You may now be asking yourself, “why does the TYCHOS model contend that Mercury’s mean synodic period amounts to 116.88 days rather than 115.88 days - as stated in most astronomy tables?” Well, here is a series of 14 successive synodic periods I have personally verified for Mercury - over a 1636-day time span.

Note: a synodic period is the time interval between two successive conjunctions of any given celestial body with the Sun.

14 successive synodic periods of MERCURY:

Source: NEAVE Planetarium

Average: 1636 / 14 ≈ 116.86 days

Hence, my 116.88-day value for Mercury’s true mean synodic period appears to be virtually on the mark.


It has been observed that Venus invariably presents the same face (to us earthly observers) each time it transits closest to Earth, every 584.4 days or so. Note that Venus is, of all our surrounding celestial bodies, the one that passes closest to Earth.

As it is, this apparent tidal locking of Venus with Earth is, still today, a complete mystery to modern astronomy. Of course, according to the Copernican model, Earth travels at its own speed around a larger orbit than Venus, which in turn travels somewhat faster around its smaller orbit, yet Venus always appears to show the same face to us each time it passes closest to the Earth (i.e. when Venus is at so-called inferior conjunction with the Sun). Once more, this would be yet another bizarre "synchronicity” - as viewed under the heliocentric theory! In fact, today's astronomers consider this a 'still unsolved mystery' and readily admit that they have no explanation for it (see below quotes)...

“The periods of Venus’ rotation and of its orbit are synchronized such that it always presents the same face toward Earth when the two planets are at their closest approach. Whether this is a resonance effect or merely a coincidence is not known.”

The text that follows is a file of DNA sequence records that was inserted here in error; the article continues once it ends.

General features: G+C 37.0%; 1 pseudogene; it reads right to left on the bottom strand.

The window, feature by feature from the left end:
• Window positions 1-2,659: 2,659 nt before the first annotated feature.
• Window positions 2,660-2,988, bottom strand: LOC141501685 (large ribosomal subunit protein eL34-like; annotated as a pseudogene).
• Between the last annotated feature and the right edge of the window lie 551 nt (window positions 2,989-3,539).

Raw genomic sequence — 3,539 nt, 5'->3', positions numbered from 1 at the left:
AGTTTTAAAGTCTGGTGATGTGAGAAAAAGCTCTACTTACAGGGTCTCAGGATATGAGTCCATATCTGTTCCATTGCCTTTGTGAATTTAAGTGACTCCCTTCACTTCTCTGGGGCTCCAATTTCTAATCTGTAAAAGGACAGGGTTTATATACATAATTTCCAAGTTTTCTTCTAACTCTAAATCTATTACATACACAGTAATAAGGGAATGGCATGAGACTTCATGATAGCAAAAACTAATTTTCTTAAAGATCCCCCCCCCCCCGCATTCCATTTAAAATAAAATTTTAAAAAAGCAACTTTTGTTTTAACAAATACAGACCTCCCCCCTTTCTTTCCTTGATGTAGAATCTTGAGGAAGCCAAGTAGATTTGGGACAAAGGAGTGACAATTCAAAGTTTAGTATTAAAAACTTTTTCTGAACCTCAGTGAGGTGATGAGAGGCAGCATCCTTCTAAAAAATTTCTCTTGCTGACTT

"Venus facts" - (opens in a new tab)

“Every 584 days, Venus and Earth come to their point of closest approach. And every time this happens, Venus shows Earth the same face. Is there some force that makes Venus align itself with the Earth rather than the Sun, or is this just a coincidence?”

"Meet the Neighbours" - ABC Science/the Lab (2017) (opens in a new tab)

“Whether this relationship arose by chance or is the result of some kind of tidal locking with Earth is unknown.”

“Tidal locking” - Wikipedia (opens in a new tab)

“Tidal locking of Venus planet: (...) so that the Venus planet shows always almost the same face to the Earth planet during each meeting, and shows that same face to both Earth and Sun during heliocentric opposition of Earth and Venus planets.”

"Orbital resonance and Solar cycles" - by P.A. Semi (March 2009) (opens in a new tab)

Everyone knows of this "baffling" fact, but who can explain it? In the TYCHOS model, of course, this fact is considerably less mysterious: Venus, just like Mercury, is tidally locked with its host (the Sun), quite simply because they are the Sun's moons - much like our Moon is tidally locked to its host (planet Earth).

Venus employs 584.4 days to return to perigee. This is somewhat longer than 1.5 solar years (365.25 X 1.5 = 547.875 days), the difference being:

584.4 – 547.875 = 36.525 days - or 1/10th of 365.25 days and 1/16th of 584.4 days.

In fact, for every 16 solar revolutions around Earth, Venus transits behind the Sun (i.e. in apogee) 10 times. Every 8 years, Venus transits closest to Earth (i.e. in 'perigee') 5 times. Every 16 years Venus conjuncts with Mars (albeit at diametrically opposed sides of Earth) and every 32 years or so Venus and Mars re-conjunct, this time on the same side of Earth. The entire system is not just composed of magnetically-locked micro systems but is itself a perfectly synchronized system with each component relating to the other. Venus has an 8-year cycle (2922 days) during which Venus completes 5 synodic periods of 584.4 days each (or 1.6 years).

365.25 X 8 = 2922 days - and - 584.4 X 5 = 2922 days

As you may note for later, this is precisely one hundred 29.22-day periods - i.e. the “TMSP”*.

(*The TMSP, our Moon’s True Mean Synodic Period of 29.22 days, will be duly explicated in Chapter 13).


Someone may object that the average Venus’ synodic period (as stated in official astronomy tables) is 583.9 days and not 584.4. I challenge that figure with the following evidence. Here follow a series of five successive synodic periods which I have personally verified perusing the NEAVE Planetarium.

All planetary and lunar orbits are slightly eccentric (i.e. off-center) with respect to the body they revolve around (though please note this is entirely different from Kepler’s presumed elliptical orbits which do not exist as such in the TYCHOS: do not confuse eccentricity with ellipticity). These synodic period values fluctuate somewhat over time. We know that Venus realigns five times with the Sun in 8 years. We know that after 8 years, it roughly realigns with the Sun and the same star. Since we know these things, we should therefore obtain a more correct and significant mean synodic period by averaging five synodic periods of Venus.